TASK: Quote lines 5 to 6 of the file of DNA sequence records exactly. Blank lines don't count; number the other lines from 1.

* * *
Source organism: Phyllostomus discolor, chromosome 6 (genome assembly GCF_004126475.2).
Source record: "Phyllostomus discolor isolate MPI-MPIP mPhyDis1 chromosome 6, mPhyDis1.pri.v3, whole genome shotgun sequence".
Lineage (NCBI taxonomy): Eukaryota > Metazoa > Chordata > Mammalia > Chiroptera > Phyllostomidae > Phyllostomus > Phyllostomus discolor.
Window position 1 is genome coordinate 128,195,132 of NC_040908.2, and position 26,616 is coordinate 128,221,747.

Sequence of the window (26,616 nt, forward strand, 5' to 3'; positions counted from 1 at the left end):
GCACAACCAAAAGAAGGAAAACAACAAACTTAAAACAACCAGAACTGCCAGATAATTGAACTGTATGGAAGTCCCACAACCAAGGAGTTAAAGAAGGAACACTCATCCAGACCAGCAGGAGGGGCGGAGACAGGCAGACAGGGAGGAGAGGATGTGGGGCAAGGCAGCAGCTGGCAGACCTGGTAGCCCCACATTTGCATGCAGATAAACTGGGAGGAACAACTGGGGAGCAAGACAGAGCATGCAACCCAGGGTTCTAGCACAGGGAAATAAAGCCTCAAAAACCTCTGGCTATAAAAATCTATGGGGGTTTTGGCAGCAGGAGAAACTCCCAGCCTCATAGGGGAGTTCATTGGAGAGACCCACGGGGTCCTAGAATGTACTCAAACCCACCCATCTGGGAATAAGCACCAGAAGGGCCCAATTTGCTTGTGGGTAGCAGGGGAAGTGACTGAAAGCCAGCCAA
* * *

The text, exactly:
Sequence of the window (26,616 nt, forward strand, 5' to 3'; positions counted from 1 at the left end):
GCACAACCAAAAGAAGGAAAACAACAAACTTAAAACAACCAGAACTGCCAGATAATTGAACTGTATGGAAGTCCCACAACCAAGGAGTTAAAGAAGGAACACTCATCCAGACCAGCAGGAGGGGCGGAGACAGGCAGACAGGGAGGAGAGGATGTGGGGCAAGGCAGCAGCTGGCAGACCTGGTAGCCCCACATTTGCATGCAGATAAACTGGGAGGAACAACTGGGGAGCAAGACAGAGCATGCAACCCAGGGTTCTAGCACAGGGAAATAAAGCCTCAAAAACCTCTGGCTATAAAAATCTATGGGGGTTTTGGCAGCAGGAGAAACTCCCAGCCTCATAGGGGAGTTCATTGGAGAGACCCACGGGGTCCTAGAATGTACTCAAACCCACCCATCTGGGAATAAGCACCAGAAGGGCCCAATTTGCTTGTGGGTAGCAGGGGAAGTGACTGAAAGCCAGCCAA